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laughing-stock

n.

also laughingstock; 1510s, formed by analogy with whipping-stock "whipping post," later also "object of frequent whipping" (but that word is not attested in writing in this sense until 1670s). See laughing + stock (n.2).

Online Etymology Dictionary, © 2010 Douglas Harper
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Examples from the Web for laughing-stock
Historical Examples
  • I really do not wonder that the clerks have made me a laughing-stock.

    Life in London Edwin Hodder
  • Why, he must have been the laughing-stock of the whole land—and a laughing-stock never does anything.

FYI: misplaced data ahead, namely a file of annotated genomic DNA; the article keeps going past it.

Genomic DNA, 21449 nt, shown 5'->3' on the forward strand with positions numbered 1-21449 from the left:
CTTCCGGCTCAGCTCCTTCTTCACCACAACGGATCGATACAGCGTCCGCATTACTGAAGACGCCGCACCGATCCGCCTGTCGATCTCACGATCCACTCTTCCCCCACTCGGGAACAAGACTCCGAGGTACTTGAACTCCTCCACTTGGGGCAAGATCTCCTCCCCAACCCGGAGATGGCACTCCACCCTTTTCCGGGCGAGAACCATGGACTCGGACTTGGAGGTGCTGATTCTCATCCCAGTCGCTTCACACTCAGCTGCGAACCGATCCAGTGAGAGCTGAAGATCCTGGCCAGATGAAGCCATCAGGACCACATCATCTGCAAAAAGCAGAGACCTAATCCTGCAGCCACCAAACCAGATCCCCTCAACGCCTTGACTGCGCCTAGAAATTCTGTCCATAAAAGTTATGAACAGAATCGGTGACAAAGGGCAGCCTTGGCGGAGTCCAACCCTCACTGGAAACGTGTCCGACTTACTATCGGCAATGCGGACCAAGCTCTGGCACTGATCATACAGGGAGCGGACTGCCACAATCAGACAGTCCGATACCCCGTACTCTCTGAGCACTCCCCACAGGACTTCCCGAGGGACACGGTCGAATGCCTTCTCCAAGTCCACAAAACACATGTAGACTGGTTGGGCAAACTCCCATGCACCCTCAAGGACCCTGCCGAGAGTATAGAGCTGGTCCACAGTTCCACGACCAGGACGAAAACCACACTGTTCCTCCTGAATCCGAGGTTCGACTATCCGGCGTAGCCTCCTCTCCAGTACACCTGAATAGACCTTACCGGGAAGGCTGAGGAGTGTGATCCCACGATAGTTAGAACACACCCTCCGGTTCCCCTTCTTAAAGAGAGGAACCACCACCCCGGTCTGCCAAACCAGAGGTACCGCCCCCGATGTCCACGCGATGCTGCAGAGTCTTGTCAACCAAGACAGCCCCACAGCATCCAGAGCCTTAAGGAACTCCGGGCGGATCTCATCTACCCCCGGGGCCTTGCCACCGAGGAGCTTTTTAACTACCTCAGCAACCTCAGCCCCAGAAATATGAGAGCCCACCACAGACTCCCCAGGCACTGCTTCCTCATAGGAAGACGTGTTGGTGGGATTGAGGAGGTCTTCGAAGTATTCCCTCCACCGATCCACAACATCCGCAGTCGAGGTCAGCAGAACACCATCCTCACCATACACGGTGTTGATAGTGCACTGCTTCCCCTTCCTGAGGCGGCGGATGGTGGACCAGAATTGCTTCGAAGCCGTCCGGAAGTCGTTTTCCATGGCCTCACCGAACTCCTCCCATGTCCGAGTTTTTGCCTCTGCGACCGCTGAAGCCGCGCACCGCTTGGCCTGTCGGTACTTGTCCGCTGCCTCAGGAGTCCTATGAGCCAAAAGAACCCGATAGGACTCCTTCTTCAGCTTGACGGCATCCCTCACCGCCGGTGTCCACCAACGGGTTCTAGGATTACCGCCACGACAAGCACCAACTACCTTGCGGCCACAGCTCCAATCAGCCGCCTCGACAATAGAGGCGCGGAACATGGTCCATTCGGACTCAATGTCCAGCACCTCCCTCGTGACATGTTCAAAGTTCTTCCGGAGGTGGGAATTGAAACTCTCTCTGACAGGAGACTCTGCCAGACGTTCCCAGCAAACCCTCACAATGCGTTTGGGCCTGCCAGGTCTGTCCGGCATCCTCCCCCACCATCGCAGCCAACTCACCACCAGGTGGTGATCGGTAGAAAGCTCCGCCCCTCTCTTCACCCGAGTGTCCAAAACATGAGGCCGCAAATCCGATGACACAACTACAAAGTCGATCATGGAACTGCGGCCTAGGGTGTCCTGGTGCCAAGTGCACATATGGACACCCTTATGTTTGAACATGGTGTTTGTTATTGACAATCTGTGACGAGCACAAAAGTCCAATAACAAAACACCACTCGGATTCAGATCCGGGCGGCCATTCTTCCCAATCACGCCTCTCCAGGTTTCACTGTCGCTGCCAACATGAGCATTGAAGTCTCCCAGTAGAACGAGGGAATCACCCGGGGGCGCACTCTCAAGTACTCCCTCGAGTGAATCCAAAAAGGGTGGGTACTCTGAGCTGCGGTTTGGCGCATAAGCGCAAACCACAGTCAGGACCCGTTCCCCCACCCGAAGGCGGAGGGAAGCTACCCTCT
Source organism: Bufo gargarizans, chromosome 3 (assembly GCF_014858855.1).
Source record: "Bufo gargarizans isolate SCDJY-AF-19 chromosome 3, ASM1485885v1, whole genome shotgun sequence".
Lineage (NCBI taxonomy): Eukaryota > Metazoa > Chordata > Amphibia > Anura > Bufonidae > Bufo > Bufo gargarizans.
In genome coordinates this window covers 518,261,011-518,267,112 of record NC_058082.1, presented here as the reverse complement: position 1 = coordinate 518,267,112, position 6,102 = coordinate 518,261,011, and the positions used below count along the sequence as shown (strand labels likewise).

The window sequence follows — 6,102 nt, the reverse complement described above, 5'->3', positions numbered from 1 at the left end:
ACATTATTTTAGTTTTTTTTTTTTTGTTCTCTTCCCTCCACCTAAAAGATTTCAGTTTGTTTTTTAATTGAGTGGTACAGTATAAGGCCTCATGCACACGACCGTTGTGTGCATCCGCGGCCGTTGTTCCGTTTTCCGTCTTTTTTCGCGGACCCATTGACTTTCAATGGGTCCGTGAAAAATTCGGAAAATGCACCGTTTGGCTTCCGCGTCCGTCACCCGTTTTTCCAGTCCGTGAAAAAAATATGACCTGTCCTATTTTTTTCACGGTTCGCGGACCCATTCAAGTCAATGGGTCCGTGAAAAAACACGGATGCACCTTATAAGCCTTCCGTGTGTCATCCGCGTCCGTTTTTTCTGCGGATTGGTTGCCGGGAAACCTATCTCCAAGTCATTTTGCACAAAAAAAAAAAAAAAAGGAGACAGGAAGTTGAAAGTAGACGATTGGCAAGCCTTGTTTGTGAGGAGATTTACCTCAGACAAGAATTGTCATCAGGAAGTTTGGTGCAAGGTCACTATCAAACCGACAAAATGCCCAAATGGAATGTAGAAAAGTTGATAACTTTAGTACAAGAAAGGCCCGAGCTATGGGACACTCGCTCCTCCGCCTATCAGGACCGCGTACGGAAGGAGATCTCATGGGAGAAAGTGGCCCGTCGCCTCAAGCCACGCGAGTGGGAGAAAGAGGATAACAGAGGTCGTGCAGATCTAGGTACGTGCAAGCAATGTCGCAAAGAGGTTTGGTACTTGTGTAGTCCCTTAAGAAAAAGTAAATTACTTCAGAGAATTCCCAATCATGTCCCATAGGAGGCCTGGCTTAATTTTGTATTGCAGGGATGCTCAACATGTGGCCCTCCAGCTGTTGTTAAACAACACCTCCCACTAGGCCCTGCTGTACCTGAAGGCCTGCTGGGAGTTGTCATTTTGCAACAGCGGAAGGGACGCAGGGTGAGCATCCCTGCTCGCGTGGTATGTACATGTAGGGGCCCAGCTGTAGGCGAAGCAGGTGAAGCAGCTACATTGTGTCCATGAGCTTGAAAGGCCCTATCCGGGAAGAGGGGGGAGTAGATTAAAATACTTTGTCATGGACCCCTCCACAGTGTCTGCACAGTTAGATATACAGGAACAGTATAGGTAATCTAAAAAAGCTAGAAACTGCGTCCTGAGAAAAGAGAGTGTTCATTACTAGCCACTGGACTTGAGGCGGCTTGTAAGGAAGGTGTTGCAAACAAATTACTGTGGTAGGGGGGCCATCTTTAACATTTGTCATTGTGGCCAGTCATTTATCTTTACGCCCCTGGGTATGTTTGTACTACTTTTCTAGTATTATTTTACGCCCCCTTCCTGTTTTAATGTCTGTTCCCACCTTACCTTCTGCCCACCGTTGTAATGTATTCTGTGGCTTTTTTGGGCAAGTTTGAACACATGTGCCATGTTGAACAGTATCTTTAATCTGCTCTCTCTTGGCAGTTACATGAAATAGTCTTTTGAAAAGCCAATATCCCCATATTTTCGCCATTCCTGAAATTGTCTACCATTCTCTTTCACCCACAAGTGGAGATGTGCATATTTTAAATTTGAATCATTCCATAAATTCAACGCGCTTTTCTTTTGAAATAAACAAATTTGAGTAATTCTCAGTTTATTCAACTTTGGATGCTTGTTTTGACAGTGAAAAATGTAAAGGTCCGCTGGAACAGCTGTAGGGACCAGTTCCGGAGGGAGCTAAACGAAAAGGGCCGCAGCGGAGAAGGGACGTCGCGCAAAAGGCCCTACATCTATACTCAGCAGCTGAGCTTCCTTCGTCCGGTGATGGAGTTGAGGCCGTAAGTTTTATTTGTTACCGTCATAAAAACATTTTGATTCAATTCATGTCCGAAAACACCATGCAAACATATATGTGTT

Fair Margaret H. Rider Haggard
  • We'll be the laughing-stock of the Service if this leaks out!

    Priestess of the Flame Sewell Peaslee Wright
  • I ain't to be a laughing-stock of the neighborhood any longer.

    A Son of Hagar

    Sir Hall Caine
  • She had made him a laughing-stock, a buffoon, a political joke.

    Rope Holworthy Hall
  • She and Pascualo had become the laughing-stock of the whole place.

    Mayflower (Flor de mayo) Vicente Blasco Ibez
  • This girl has made me a laughing-stock and a despising-stock long enough.

    In a Little Town Rupert Hughes
  • He finds that honesty and morality are a sham, religion a laughing-stock.

  • Not many people do that, but those that do are the laughing-stock of the world.

    Patchwork Anna Balmer Myers
  • He must attempt the arrest in person or become the laughing-stock of his Indian wards.

    Under Fire Charles King

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